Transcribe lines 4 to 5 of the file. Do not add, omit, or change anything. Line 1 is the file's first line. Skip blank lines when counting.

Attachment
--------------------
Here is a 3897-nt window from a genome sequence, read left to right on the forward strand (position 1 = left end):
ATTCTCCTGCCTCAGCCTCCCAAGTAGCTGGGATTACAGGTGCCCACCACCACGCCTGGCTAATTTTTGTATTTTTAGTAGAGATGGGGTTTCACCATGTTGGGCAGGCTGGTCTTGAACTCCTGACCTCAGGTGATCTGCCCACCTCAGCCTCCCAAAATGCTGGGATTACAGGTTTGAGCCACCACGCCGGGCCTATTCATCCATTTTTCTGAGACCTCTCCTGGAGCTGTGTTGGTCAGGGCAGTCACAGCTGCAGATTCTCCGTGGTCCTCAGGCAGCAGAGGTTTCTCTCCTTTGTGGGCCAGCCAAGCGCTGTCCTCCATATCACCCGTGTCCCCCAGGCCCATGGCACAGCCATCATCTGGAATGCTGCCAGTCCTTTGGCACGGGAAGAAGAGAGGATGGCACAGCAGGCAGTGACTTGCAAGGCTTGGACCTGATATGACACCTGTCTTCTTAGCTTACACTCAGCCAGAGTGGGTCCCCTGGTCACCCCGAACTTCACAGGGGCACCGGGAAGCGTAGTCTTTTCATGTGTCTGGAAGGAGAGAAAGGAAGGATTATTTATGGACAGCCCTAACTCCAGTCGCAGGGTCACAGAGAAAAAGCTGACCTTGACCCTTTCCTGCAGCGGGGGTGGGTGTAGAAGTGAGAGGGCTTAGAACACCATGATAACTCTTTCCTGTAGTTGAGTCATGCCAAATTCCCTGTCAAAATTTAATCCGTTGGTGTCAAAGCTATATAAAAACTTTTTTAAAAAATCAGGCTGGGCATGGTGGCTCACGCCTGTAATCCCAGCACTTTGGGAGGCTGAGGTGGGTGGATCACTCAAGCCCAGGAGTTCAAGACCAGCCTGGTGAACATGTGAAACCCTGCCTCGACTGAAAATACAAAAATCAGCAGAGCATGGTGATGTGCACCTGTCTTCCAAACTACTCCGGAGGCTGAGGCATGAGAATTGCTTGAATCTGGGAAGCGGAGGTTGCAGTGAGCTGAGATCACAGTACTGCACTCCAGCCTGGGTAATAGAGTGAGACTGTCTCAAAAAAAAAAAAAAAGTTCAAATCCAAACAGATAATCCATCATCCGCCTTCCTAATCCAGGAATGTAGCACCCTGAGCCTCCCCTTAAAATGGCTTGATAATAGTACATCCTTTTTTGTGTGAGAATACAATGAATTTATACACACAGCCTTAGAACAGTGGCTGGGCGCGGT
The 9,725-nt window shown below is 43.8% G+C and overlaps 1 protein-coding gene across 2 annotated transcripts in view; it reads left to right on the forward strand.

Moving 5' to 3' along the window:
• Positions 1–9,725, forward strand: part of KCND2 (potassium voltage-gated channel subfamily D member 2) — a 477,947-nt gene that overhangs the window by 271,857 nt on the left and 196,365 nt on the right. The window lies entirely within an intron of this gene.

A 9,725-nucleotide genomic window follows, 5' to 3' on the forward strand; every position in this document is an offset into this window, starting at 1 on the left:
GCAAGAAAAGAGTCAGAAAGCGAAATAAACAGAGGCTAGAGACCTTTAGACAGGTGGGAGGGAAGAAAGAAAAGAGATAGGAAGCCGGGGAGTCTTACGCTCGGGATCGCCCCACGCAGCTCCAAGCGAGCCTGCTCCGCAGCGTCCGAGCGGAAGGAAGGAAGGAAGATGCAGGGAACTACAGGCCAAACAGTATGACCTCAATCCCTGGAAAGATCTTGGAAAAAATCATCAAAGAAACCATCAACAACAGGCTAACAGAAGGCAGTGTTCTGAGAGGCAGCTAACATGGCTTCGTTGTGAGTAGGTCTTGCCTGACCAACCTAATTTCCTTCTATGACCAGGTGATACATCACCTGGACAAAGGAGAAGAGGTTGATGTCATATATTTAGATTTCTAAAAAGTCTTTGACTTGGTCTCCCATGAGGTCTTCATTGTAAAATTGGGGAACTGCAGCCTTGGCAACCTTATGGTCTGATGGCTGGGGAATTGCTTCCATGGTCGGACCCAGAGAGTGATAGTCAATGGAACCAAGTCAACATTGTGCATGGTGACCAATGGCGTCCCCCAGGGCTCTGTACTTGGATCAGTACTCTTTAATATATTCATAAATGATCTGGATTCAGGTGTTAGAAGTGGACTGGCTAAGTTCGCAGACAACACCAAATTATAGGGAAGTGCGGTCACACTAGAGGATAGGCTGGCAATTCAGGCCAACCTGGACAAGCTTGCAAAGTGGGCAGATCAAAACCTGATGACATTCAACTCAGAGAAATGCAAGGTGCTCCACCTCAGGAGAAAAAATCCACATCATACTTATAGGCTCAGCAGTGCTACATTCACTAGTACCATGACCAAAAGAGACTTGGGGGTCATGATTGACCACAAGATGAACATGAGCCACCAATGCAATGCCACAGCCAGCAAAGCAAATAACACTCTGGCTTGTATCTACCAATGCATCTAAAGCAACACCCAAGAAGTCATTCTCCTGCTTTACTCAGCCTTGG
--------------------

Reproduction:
Moving 5' to 3' along the window:
• Positions 1–9,725, forward strand: part of KCND2 (potassium voltage-gated channel subfamily D member 2) — a 477,947-nt gene that overhangs the window by 271,857 nt on the left and 196,365 nt on the right. The window lies entirely within an intron of this gene.